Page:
Let’s Talk with Tina Whittle


Cemeteries Rock

By Tina Whittle

I love strolling in old cemeteries. I suppose this shouldn’t be a surprise to anyone – I am, after all, a mystery writer, and I write a character who used to be a tour guide in Savannah graveyards – but my appreciation is occasionally met with a shudder from others.

Those are places of the dead, they say.

Well, yes . . . and no. Places of the dead certainly, but for the living without a doubt. Graveyards are the collective scrapbook of a community – a family, a church, a town – and Savannah’s Bonaventure Cemetery is an especially gorgeous and intricate one.

bench at Bonaventure

First a plantation, Bonaventure began welcoming the dead into its marshy arms in the early 1800s. Situated at the bend of the Wilmington River, Bonaventure blends the manmade and the natural in a shifting intermingle, as tidal as the waters that run along its Eastern borders. The landscape is mostly silent – bird calls, rustling leaves, a high soft breeze winding through the Spanish moss and live oak branches – but occasionally the whine of an outboard motor will piece the quiet. Or a tour bus will rumble through. Or even – because this is still a working cemetery – a line of cars with their headlights on, laying a loved one to rest, adding another soul and another story to the Bonaventure fold.

Bonaventure is most famous perhaps for the iconic Bird Girl statue, which after it graced the cover of John Beredt’s Midnight in the Garden of Good and Evil became too valuable to rest unattended and which was spirited away to a downtown museum. But there are other famous grave sites, and art, still available for the viewing.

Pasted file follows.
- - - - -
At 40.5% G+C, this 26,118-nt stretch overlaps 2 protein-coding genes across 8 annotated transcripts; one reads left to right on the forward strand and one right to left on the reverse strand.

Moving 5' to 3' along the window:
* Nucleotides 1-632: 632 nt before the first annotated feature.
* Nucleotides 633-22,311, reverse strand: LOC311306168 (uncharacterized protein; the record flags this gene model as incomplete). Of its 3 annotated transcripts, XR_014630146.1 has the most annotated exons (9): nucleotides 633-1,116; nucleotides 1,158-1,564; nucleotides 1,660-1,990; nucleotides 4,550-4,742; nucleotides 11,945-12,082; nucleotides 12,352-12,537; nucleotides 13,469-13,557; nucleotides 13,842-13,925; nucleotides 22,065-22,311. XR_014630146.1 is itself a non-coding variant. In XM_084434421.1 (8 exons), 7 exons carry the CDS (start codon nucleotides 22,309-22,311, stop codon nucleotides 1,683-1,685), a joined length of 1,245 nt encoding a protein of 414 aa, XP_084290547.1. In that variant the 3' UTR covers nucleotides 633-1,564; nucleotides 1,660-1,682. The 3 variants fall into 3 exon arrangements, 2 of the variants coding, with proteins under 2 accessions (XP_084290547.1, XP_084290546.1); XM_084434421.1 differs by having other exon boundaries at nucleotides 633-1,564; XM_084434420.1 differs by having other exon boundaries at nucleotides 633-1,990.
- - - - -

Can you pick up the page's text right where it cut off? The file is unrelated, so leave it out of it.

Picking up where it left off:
gracie watkins

There’s the resting place of Gracie Watson, marked with tenderly carved sculpture of the little girl who died at age seven. Her grave is protected by a wrought iron fence, saving the stone from the further erosion of human hands. Rain and the salt air have had their way, and so I imagine the features are not as sharply defined as they once were. I think it’s beautiful this way, worked upon by the slow hand of time, which is as tender and delicate as an artist’s touch.

There’s also the gravesite of Conrad Aiken, a one of the finest American poets and a lover of Savannah. His grave is a bench—the legend goes, he wanted to provide a place for visitors to stop, rest and have a martini with him – engraved with two telling phrases: “GIVE MY LOVE TO THE WORLD” and “COSMOS MARINER DESTINATION UNKNOWN.”

Bonaventure is – and perhaps this is why I love all cemeteries so – a place of stories. Some are long and raveling. Some read “The End” all too soon. Some are mysteries, marked only by a stone that says “Mother” or “Baby Boy.” But all invite us to participate in the telling. All ask us, the living, to continue the tale.

*If you’d like to see more of my photos from Bonaventure Cemetery, you can visit my Pinterest board).